One of the best ways to rid the body of extra iron is through daily infusions of desferrioxamine or Desferal. Desferal actively binds iron that it encounters in the body and excretes it in urine and stool. A study conducted by Sir David Weatherall et al showed that optimal iron chelation occurred when Desferal was infused 24 hours a day every day, while 12 hours of infusion was 80% as effective as a 24-hour infusion. For most patients' lifestyles, though, this amount of therapy is inconvenient. Many people do not allot twelve hours every evening for Desferal therapy. However, the longer a patient uses Desferal, the better for their health. If, for example, a person returns home at two in the morning, he should not forego the night because of reduced treatment time. Nor should he double the amount of Desferal, since concentrated doses are irritating to the body. Dr. Olivieri suggests patients think about maximizing the amount of Desferal time over a week rather than day to day. This way, hours clocked in, no matter when or where, work toward chelating iron.

Chelation should begin one year after the start of chronic transfusions if a biopsy records a hepatic (liver) iron of higher than 3.2 mg/g dry weight. A baseline assessment of height and a spinal X-ray should be taken to monitor growth, and the daily dose of Desferal should not exceed 35 mg/kg dry weight during the first three years. After that, dose should not exceed 50 mg/kg.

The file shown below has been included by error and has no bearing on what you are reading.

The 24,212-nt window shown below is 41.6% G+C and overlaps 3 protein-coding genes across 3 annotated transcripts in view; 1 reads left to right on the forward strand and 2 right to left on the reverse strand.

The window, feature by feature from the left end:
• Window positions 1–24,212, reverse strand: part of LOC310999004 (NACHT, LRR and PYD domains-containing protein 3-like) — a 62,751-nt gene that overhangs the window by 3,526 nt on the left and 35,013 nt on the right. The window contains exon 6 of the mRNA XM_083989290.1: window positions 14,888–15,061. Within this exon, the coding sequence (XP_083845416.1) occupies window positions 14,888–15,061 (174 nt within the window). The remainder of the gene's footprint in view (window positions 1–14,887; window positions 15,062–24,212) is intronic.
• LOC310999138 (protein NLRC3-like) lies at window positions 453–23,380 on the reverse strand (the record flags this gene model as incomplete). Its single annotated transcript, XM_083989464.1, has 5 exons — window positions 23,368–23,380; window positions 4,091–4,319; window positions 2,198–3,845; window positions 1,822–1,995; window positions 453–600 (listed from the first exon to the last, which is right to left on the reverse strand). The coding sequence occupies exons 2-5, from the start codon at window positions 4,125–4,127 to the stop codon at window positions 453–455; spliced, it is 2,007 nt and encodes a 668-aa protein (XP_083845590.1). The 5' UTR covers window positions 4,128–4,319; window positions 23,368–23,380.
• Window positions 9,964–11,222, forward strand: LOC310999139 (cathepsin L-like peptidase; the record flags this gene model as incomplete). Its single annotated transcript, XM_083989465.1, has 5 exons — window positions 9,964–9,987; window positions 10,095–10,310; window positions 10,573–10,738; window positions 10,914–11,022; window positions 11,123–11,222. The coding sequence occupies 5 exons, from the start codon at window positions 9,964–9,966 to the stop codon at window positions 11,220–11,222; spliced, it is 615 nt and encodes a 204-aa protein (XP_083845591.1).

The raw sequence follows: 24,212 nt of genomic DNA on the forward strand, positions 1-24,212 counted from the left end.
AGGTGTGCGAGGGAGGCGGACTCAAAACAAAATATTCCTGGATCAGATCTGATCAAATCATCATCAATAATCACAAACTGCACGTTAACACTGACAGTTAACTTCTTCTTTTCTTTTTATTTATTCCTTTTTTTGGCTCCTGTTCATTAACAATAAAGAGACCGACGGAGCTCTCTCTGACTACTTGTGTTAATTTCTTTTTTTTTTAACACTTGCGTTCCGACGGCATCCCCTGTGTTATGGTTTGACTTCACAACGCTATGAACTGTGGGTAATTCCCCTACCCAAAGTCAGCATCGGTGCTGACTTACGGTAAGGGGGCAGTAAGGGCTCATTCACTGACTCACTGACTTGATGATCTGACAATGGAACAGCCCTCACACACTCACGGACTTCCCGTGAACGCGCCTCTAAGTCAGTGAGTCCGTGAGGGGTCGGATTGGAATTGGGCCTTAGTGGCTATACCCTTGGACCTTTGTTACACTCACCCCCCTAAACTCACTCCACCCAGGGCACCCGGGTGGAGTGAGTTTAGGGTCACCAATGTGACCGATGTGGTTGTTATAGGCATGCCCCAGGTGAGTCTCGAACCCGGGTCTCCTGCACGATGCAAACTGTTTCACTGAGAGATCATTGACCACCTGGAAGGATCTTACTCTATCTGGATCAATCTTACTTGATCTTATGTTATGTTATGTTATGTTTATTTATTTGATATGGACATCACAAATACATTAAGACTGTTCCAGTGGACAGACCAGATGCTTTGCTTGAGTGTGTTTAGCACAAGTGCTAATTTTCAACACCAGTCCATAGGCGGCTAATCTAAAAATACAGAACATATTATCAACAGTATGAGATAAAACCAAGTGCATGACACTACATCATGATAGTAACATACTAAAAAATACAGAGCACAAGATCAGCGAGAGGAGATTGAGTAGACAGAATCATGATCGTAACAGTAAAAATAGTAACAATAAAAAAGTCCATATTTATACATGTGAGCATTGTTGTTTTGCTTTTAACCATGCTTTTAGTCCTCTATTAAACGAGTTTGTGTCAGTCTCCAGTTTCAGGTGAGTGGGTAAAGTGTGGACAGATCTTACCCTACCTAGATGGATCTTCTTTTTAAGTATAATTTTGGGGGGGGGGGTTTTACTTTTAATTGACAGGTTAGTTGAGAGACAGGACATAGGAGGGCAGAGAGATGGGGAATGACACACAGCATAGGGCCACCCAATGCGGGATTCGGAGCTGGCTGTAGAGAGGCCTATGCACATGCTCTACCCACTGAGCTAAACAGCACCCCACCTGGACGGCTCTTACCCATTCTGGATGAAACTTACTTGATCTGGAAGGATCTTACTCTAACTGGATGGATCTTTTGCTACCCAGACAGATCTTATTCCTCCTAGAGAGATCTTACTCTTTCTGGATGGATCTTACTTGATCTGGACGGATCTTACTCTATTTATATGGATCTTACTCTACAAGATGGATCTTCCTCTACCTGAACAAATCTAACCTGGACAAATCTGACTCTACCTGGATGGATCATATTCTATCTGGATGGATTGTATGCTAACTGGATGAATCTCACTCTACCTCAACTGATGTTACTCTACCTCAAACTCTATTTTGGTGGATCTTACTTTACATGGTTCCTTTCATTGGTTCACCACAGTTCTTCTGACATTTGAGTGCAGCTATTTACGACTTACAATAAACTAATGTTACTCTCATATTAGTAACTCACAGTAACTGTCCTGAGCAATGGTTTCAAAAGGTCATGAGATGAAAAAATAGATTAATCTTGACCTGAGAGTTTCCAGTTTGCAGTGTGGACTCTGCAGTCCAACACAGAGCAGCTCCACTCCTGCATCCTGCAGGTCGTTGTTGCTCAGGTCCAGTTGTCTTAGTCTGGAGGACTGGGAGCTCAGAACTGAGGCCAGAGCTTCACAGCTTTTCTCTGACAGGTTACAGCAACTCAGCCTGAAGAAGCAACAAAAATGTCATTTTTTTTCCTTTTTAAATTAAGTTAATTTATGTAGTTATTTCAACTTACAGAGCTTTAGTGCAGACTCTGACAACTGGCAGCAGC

Vitamin C is a supplement patients can take to help Desferal do its job. Supplements of 100-200 mg should be taken concurrent with Desferal use, for example 1/2 hour after the start of one's daily therapy. A word of caution: excessive Vitamin C can exacerbate existing heart and liver problems by increasing the amount of iron circulating in the blood.

One of the most difficult problems associated with Desferal use is compliance. Nightly infusions of the medicine can be emotionally taxing and frustrating, especially for a patient entering their teen years. The effects of Desferal are not immediately felt, nor are the effects of iron overload, so teens often stop therapy for long periods of time. It is important to develop mentor programs and peer support groups early on to encourage good habits and regular use of Desferal. Only with consistent use of desferrioxamine can the damaging effects of iron overload be averted.

Read more about Desferal here.


Northern California Comprehensive Thalassemia Center
747 52nd Street, Oakland CA 94609   •   Phone: (510) 428-3651   •   Fax: (510) 450-5647
© 2003-2012 Children's Hospital & Research Center Oakland